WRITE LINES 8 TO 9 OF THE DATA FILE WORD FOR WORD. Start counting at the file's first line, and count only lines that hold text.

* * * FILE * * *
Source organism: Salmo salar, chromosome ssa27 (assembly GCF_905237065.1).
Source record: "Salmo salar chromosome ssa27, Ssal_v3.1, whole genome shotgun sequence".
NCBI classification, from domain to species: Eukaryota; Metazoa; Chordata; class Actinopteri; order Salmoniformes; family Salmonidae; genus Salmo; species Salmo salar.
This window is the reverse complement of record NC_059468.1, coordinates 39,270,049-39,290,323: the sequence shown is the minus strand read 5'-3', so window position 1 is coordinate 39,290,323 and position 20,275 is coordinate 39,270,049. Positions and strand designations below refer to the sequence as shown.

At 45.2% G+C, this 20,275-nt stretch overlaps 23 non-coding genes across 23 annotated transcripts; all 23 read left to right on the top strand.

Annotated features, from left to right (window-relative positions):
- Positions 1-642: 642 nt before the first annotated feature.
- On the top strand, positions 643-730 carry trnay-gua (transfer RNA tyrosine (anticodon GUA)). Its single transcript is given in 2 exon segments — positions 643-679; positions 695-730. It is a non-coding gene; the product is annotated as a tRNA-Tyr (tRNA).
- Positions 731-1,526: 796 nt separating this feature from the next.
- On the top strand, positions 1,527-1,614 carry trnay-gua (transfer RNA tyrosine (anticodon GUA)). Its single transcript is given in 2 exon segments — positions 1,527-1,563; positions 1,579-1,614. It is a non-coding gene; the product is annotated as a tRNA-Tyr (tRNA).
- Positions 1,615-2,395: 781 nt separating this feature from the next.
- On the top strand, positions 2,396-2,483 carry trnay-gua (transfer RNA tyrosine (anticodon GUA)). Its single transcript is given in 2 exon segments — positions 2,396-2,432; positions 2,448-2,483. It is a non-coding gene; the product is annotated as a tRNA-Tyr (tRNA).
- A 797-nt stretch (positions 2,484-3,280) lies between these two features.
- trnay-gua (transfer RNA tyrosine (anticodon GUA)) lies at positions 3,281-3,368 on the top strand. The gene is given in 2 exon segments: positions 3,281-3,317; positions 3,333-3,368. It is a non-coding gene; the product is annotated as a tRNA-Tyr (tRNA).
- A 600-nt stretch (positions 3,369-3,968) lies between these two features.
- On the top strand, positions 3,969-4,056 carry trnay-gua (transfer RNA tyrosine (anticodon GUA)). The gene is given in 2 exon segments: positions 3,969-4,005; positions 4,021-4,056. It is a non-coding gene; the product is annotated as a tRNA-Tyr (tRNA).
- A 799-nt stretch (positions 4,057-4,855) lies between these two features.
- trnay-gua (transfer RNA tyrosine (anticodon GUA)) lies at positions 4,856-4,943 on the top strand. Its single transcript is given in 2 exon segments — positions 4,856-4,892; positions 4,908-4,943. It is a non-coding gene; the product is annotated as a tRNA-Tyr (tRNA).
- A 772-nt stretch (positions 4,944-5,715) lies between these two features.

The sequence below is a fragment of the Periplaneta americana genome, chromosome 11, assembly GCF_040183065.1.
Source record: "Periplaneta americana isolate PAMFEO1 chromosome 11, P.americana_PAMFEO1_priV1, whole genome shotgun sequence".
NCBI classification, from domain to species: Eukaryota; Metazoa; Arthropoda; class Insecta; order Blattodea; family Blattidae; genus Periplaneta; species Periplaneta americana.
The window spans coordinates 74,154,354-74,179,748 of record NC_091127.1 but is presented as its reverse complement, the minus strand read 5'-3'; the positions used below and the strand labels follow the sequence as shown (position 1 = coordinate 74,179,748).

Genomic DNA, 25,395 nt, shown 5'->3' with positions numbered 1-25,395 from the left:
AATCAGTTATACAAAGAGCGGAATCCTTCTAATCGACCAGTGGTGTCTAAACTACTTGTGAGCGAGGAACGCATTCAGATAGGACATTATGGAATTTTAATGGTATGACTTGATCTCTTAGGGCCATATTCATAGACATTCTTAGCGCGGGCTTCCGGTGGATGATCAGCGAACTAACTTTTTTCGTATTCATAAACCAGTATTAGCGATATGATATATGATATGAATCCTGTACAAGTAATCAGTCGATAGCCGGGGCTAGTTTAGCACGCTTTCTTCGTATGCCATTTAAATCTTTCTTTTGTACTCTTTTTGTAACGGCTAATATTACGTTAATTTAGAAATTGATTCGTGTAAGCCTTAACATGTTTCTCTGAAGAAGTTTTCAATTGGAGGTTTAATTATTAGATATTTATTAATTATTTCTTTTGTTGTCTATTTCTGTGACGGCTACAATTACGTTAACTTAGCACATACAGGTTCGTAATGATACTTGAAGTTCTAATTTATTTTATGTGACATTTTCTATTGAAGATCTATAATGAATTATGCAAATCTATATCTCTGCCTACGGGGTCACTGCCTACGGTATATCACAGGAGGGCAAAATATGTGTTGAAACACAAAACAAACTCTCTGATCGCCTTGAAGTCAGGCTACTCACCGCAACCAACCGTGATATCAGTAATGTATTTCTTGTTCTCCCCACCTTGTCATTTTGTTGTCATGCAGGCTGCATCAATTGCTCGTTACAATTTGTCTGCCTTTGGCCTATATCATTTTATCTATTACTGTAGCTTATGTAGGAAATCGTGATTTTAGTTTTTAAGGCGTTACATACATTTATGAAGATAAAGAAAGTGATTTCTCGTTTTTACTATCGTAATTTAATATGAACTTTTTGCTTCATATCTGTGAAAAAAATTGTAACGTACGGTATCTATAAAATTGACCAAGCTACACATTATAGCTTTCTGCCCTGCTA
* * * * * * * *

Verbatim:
- On the top strand, positions 643-730 carry trnay-gua (transfer RNA tyrosine (anticodon GUA)). Its single transcript is given in 2 exon segments — positions 643-679; positions 695-730. It is a non-coding gene; the product is annotated as a tRNA-Tyr (tRNA).
- Positions 731-1,526: 796 nt separating this feature from the next.